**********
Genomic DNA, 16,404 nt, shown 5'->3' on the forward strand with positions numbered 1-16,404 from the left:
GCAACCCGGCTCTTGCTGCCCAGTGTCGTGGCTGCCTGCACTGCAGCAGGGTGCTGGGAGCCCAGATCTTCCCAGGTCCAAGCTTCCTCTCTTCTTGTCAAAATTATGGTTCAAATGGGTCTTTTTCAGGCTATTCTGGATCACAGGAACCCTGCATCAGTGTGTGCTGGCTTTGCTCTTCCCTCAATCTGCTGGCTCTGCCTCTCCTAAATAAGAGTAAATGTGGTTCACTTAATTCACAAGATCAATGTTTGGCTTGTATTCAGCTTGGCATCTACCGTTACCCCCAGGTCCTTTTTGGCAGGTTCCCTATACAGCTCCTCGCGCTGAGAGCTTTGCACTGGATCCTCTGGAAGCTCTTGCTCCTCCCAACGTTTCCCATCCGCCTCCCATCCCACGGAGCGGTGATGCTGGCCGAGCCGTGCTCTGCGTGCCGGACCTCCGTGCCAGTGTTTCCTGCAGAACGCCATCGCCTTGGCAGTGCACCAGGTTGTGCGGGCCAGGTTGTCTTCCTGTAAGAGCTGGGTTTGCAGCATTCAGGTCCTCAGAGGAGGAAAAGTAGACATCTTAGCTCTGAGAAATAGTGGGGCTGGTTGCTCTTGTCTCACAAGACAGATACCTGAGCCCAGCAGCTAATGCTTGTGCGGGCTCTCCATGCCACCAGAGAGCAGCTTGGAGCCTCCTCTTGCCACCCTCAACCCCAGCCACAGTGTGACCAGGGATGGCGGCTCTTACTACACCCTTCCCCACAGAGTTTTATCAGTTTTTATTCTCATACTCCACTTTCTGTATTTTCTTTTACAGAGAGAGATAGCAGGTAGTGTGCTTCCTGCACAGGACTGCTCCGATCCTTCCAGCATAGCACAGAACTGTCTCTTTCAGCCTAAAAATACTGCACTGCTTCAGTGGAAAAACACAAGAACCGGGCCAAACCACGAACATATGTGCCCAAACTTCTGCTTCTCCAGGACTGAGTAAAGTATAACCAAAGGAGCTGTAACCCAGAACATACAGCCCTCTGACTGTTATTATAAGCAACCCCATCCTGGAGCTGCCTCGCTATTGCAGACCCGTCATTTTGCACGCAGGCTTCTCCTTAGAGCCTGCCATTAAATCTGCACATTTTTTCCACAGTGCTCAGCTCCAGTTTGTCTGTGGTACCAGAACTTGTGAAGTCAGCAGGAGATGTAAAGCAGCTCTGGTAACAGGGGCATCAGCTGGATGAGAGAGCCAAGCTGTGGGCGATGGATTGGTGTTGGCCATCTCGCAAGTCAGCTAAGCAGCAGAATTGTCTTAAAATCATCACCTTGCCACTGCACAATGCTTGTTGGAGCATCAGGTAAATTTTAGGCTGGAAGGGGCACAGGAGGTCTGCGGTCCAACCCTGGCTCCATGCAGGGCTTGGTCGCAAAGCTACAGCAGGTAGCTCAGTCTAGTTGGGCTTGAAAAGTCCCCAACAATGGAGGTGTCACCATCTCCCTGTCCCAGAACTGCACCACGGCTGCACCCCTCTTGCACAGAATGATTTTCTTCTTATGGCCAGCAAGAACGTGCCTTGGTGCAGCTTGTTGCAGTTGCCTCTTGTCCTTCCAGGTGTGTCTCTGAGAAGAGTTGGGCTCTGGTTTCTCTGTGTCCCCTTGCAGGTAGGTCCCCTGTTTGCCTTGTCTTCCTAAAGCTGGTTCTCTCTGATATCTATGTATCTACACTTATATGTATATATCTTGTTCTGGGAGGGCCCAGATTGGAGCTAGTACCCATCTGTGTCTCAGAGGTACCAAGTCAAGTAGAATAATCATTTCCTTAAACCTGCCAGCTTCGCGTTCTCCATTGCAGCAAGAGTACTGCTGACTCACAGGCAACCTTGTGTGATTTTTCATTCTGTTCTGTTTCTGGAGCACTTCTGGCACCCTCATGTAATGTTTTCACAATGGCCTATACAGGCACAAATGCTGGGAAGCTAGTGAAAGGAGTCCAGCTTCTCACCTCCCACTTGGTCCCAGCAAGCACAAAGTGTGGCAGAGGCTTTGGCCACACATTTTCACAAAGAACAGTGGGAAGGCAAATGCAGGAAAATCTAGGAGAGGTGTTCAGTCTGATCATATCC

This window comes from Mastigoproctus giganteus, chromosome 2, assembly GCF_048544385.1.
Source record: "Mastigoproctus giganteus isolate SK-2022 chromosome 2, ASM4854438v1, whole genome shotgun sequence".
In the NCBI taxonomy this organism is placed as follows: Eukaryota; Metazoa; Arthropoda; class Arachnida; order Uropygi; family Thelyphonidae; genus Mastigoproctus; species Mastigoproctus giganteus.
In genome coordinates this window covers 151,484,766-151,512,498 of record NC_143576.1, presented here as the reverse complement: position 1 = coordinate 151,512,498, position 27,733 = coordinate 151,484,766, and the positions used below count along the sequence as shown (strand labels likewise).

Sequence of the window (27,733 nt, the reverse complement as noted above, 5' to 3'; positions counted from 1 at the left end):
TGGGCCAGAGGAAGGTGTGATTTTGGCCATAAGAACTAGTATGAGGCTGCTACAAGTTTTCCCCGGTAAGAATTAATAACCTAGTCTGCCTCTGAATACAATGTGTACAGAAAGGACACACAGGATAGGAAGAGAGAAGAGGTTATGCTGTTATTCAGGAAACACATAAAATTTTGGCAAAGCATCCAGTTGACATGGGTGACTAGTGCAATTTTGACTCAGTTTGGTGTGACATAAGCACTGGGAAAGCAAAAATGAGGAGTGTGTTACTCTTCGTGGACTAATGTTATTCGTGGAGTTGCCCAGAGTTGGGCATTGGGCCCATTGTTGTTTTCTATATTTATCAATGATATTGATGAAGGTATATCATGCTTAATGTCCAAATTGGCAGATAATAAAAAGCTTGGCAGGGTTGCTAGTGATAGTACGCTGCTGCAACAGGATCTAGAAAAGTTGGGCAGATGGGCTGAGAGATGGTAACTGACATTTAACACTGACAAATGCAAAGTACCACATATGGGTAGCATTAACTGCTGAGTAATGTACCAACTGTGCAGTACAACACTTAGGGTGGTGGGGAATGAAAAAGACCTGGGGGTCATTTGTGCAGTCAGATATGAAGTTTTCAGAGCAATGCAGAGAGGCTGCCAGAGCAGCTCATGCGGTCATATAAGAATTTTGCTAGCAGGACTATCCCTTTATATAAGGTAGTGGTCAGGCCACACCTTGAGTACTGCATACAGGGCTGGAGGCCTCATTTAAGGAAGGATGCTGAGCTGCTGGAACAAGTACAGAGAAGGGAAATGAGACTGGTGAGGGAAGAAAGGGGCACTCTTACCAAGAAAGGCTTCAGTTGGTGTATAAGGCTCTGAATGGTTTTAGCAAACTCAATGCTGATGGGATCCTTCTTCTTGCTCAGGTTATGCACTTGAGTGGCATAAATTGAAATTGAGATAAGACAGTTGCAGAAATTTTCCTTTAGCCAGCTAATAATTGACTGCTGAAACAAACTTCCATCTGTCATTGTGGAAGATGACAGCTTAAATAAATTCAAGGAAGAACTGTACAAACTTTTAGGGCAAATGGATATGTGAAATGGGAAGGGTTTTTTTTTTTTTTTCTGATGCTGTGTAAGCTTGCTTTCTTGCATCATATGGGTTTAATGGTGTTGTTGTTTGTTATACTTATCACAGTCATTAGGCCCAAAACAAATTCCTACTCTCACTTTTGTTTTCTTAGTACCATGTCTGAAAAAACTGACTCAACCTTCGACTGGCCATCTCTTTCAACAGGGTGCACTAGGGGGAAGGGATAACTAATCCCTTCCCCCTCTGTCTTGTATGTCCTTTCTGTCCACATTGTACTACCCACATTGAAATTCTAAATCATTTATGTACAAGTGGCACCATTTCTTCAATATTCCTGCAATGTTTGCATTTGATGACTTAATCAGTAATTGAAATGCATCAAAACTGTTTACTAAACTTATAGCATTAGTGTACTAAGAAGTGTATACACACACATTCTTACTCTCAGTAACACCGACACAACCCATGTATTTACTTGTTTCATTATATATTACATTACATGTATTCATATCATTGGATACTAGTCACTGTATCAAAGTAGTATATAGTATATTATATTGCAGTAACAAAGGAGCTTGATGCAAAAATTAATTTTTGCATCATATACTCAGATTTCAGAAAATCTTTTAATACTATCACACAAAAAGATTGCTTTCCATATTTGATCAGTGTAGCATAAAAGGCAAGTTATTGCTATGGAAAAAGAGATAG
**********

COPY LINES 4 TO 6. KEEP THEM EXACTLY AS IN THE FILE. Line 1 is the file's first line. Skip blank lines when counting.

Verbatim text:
Source record: "Mastigoproctus giganteus isolate SK-2022 chromosome 2, ASM4854438v1, whole genome shotgun sequence".
In the NCBI taxonomy this organism is placed as follows: Eukaryota; Metazoa; Arthropoda; class Arachnida; order Uropygi; family Thelyphonidae; genus Mastigoproctus; species Mastigoproctus giganteus.
In genome coordinates this window covers 151,484,766-151,512,498 of record NC_143576.1, presented here as the reverse complement: position 1 = coordinate 151,512,498, position 27,733 = coordinate 151,484,766, and the positions used below count along the sequence as shown (strand labels likewise).